Questions:

1. Should TSX introduce listing requirements for applicants with contingent resources?

2. Should issuers that do not have reserves be listed under the oil and gas category?

3. Should specific contingencies be excluded? If so, what are they?

4. Is $500 million an appropriate value for contingent resources? If not, please explain.

5. Is $200 million an appropriate market capitalization? If not, please explain.

6. Is it appropriate to reduce the discount rate from 20% to 10%? Should the proved developed reserves requirements in Section 319 ($3 million) and Section 319.1 ($7.5 million) be increased in conjunction with the discount rate adjustment?

B. Aggregation of Consideration to Insiders

The private placement rules in Subsection 607(g)(ii) provide that insider transactions be aggregated over a six-month period in order to determine security holder approval requirements. This requirement was adopted to prevent issuers from avoiding security holder approval requirements by separating insider transactions into smaller tranches over a relatively short period of time. In transactions other than private placements, it has come to TSX's attention that issuers may seek to avoid security holder approval by similarly separating insider transactions into smaller tranches. Where such matters have come to the attention of TSX, TSX has exercised discretion to aggregate insider transactions over the six-month period preceding the transaction when determining whether security holder approval is required under: (i) Subsection 501(c) in relation to non-exempt issuers; (ii) Subsection 604(a)(ii) in relation to consideration to insiders; and (iii) Subsection 611(b) in relation to acquisitions. TSX is proposing to formally change each of these sections to pre-empt avoidance of security holder approval requirements and improve rule transparency and consistency for issuers.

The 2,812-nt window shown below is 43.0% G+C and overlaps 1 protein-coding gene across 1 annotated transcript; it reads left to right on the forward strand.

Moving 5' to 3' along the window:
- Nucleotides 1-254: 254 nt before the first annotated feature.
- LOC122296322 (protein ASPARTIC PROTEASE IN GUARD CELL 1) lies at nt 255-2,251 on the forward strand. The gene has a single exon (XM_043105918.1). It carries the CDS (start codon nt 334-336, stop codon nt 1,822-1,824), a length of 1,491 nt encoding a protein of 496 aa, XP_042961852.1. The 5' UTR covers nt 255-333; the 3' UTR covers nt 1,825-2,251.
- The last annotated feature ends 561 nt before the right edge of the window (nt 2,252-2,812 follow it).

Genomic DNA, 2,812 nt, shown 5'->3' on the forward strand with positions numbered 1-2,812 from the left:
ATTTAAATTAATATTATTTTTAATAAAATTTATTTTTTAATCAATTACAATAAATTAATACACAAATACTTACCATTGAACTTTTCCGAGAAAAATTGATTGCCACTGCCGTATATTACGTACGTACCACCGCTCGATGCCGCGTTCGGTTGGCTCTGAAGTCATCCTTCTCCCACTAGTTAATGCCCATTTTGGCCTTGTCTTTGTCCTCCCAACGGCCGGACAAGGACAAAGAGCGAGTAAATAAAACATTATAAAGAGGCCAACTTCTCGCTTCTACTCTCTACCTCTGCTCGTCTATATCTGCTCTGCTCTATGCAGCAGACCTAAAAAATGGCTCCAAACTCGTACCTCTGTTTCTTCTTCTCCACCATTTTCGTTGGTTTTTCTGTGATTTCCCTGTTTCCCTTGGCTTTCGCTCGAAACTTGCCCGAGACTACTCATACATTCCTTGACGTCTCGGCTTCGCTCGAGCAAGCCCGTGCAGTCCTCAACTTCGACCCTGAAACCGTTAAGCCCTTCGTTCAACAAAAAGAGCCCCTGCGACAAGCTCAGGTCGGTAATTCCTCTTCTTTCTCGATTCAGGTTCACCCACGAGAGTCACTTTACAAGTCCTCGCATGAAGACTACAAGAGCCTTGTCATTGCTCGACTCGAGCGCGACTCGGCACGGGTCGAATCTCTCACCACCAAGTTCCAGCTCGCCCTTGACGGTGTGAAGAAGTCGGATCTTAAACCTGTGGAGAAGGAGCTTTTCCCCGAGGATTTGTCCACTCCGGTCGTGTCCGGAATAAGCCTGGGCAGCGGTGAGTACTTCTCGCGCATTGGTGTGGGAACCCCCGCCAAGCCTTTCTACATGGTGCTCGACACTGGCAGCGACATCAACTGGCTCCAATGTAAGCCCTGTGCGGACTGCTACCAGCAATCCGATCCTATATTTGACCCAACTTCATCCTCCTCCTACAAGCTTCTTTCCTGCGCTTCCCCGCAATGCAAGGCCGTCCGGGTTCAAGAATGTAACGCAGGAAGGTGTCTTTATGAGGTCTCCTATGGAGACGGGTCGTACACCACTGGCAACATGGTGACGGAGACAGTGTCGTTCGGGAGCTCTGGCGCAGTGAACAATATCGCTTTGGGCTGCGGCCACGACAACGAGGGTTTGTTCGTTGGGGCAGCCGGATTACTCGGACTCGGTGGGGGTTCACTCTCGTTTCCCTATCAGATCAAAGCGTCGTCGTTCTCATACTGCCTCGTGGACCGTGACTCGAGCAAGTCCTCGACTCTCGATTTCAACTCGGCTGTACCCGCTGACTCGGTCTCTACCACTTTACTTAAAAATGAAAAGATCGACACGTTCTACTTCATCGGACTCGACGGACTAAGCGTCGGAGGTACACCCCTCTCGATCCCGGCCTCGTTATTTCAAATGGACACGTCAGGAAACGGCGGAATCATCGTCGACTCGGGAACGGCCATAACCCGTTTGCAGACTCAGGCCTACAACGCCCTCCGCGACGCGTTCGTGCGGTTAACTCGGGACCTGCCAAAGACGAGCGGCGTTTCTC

Questions:

7. Is it appropriate to aggregate all consideration to insiders for the purposes of the security holder approval requirement? If not, please explain.

8. Is 10% the appropriate threshold for consideration of securities provided to insiders?

C. Employment Inducement Exemption from Security Holder Approval

Although TSX continues to support the exemption from security holder approval for security based compensation arrangements used as employment inducements, as set out in Subsection 613(c), TSX has become concerned that the limit of 2% per person can be potentially excessive and subject to abuse. The dilution suffered in such circumstances may be quite high if, for example, 2% is simultaneously offered to several officers as part of a corporate reorganization. Therefore, TSX is proposing to amend Subsection 613(c) to provide that no security holder approval will be required for employment inducements provided that the aggregate number of securities issued to officers under the exemption in the one-year preceding period is not more than 2% of the number of securities outstanding. At this level, we believe that issuers will still be able to use employment inducements without causing excessive dilution for security holders without their approval.